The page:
2. The disciple who loved Jesus (15-25)--Feed my Sheep
After breakfast, Jesus turned to Peter and asked him, "Simon, son of John, do you love me more than these? Simon was his name before he met Jesus. It was Jesus who changed his name to "Peter." Peter means "Rock." Jesus had had hope for Simon to grow up to be Peter, a man of rock-like, unshakable faith. Peter thought he had failed. There is no failure in Jesus. Failure is the opportunity for a new beginning. It was the time for Simon Peter to make a new decision and a new beginning as a disciple of Jesus. He needed Jesus' forgiveness and grace. When he jumped in the water and went to Jesus, his heart was full of thanksgiving and joy, for he realized that Jesus loved him and had forgiven him. He realized that this Galilean visit of the Risen Christ was for him. His relationship with Jesus was restored by Jesus' forgiveness and love.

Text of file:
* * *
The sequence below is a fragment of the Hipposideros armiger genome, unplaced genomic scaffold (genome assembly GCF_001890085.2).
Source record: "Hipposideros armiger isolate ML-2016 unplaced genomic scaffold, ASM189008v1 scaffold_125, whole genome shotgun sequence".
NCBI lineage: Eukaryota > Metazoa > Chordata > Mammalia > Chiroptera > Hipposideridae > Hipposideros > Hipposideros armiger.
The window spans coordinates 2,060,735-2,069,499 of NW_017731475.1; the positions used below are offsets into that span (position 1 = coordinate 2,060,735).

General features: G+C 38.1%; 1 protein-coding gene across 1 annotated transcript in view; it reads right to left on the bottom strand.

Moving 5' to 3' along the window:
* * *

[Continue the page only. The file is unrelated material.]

Now, Jesus turned to him with an important question. Simon, son of John, do you love me more than these? Peter answered, "Yes, Lord, you know that I love you." Jesus responded, "Feed my lambs." Again Jesus said, "Simon son of John, do you love me?" Simon Peter answered, "Yes, Lord, you know that I love you." Again Jesus responded, "Take care of my sheep." The third time Jesus said to him, "Simon, son of John, do you love me?" Peter was hurt because Jesus kept on asking the same question, "Do you love me?" Jesus asked him three times. Peter had denied Jesus three times before a servant girl in the High Priest's courtyard. Jesus gave him opportunity to confess his love three times. Simon Peter answered, "Lord, you know all things--you know my heart. You know that I love you. Jesus' word to Peter was the same: "Feed my sheep." We show our love for Jesus by taking care of his sheep. It is by loving and taking care of Jesus' sheep that we learn the heart of the shepherd. Who are Jesus' sheep? In John 10 Jesus tells us who his sheep are. His sheep are the people for whom Jesus died. In John 10 Jesus said, "I am the good shepherd. The good shepherd lays down his life for the sheep." (10) The hired hand is not the shepherd and does not own the sheep, so he runs away--he abandons the sheep when the wolf comes. Jesus said, "I am the good shepherd. I know my sheep and my sheep know me--just as the Father knows me and I know the Father, and I lay down my life for the sheep.